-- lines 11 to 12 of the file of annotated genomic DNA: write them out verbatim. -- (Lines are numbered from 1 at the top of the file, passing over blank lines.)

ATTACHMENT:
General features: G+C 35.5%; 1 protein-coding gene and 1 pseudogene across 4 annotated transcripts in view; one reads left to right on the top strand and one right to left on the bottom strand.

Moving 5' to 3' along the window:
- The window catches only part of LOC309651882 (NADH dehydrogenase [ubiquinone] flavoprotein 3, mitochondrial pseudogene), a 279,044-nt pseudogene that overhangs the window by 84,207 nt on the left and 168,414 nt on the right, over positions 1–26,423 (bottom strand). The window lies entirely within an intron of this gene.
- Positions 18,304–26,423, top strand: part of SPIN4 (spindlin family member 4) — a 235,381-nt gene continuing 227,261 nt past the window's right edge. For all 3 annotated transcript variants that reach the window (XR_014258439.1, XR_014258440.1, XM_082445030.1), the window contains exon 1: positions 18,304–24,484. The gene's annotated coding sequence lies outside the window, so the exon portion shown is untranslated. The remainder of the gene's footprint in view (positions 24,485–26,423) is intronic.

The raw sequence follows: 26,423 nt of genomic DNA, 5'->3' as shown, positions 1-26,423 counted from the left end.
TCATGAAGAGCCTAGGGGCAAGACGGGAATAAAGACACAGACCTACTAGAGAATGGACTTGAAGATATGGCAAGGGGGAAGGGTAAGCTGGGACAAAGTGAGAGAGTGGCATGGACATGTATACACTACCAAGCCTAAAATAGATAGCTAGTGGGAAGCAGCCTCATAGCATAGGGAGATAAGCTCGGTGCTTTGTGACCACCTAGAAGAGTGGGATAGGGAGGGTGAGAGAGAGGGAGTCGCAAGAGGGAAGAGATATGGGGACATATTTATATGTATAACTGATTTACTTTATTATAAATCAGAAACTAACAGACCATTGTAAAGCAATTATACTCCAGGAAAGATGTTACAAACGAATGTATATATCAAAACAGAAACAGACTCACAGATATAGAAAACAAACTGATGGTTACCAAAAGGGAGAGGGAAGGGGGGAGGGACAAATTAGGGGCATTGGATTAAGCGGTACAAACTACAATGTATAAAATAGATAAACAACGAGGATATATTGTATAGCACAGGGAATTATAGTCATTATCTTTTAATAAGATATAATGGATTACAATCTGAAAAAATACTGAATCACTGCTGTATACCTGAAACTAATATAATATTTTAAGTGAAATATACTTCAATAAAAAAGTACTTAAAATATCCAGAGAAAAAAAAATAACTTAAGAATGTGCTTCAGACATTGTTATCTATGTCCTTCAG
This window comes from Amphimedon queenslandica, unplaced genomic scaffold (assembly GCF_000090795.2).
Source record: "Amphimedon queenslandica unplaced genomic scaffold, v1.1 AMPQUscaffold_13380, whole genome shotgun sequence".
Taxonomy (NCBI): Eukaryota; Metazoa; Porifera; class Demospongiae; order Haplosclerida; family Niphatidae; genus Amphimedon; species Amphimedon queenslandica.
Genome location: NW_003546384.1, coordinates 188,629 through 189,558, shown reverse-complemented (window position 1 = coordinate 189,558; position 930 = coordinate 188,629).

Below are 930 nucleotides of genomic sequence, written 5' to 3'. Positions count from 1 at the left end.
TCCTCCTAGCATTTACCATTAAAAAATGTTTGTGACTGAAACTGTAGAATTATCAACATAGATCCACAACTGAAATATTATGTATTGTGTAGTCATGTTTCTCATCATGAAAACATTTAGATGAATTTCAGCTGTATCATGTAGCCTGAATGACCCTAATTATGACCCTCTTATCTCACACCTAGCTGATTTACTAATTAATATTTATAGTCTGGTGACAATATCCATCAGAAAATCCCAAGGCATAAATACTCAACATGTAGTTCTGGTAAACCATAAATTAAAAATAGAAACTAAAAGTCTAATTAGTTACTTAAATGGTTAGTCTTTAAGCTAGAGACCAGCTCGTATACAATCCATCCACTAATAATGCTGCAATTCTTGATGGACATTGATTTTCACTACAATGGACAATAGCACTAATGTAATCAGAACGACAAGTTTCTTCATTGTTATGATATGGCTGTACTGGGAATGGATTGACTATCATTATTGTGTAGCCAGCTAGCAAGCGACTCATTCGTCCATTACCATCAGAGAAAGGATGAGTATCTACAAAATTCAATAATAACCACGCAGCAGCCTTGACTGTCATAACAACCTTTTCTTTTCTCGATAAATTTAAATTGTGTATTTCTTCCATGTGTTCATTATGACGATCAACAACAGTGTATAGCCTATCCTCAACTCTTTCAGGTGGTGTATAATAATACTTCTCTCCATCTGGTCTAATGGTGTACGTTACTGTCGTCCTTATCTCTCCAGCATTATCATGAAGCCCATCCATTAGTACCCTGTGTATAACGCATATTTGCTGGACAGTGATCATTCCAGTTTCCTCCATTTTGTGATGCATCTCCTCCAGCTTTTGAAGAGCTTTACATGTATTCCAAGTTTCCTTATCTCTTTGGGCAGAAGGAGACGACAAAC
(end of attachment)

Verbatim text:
Below are 930 nucleotides of genomic sequence, written 5' to 3'. Positions count from 1 at the left end.
TCCTCCTAGCATTTACCATTAAAAAATGTTTGTGACTGAAACTGTAGAATTATCAACATAGATCCACAACTGAAATATTATGTATTGTGTAGTCATGTTTCTCATCATGAAAACATTTAGATGAATTTCAGCTGTATCATGTAGCCTGAATGACCCTAATTATGACCCTCTTATCTCACACCTAGCTGATTTACTAATTAATATTTATAGTCTGGTGACAATATCCATCAGAAAATCCCAAGGCATAAATACTCAACATGTAGTTCTGGTAAACCATAAATTAAAAATAGAAACTAAAAGTCTAATTAGTTACTTAAATGGTTAGTCTTTAAGCTAGAGACCAGCTCGTATACAATCCATCCACTAATAATGCTGCAATTCTTGATGGACATTGATTTTCACTACAATGGACAATAGCACTAATGTAATCAGAACGACAAGTTTCTTCATTGTTATGATATGGCTGTACTGGGAATGGATTGACTATCATTATTGTGTAGCCAGCTAGCAAGCGACTCATTCGTCCATTACCATCAGAGAAAGGATGAGTATCTACAAAATTCAATAATAACCACGCAGCAGCCTTGACTGTCATAACAACCTTTTCTTTTCTCGATAAATTTAAATTGTGTATTTCTTCCATGTGTTCATTATGACGATCAACAACAGTGTATAGCCTATCCTCAACTCTTTCAGGTGGTGTATAATAATACTTCTCTCCATCTGGTCTAATGGTGTACGTTACTGTCGTCCTTATCTCTCCAGCATTATCATGAAGCCCATCCATTAGTACCCTGTGTATAACGCATATTTGCTGGACAGTGATCATTCCAGTTTCCTCCATTTTGTGATGCATCTCCTCCAGCTTTTGAAGAGCTTTACATGTATTCCAAGTTTCCTTATCTCTTTGGGCAGAAGGAGACGACAAAC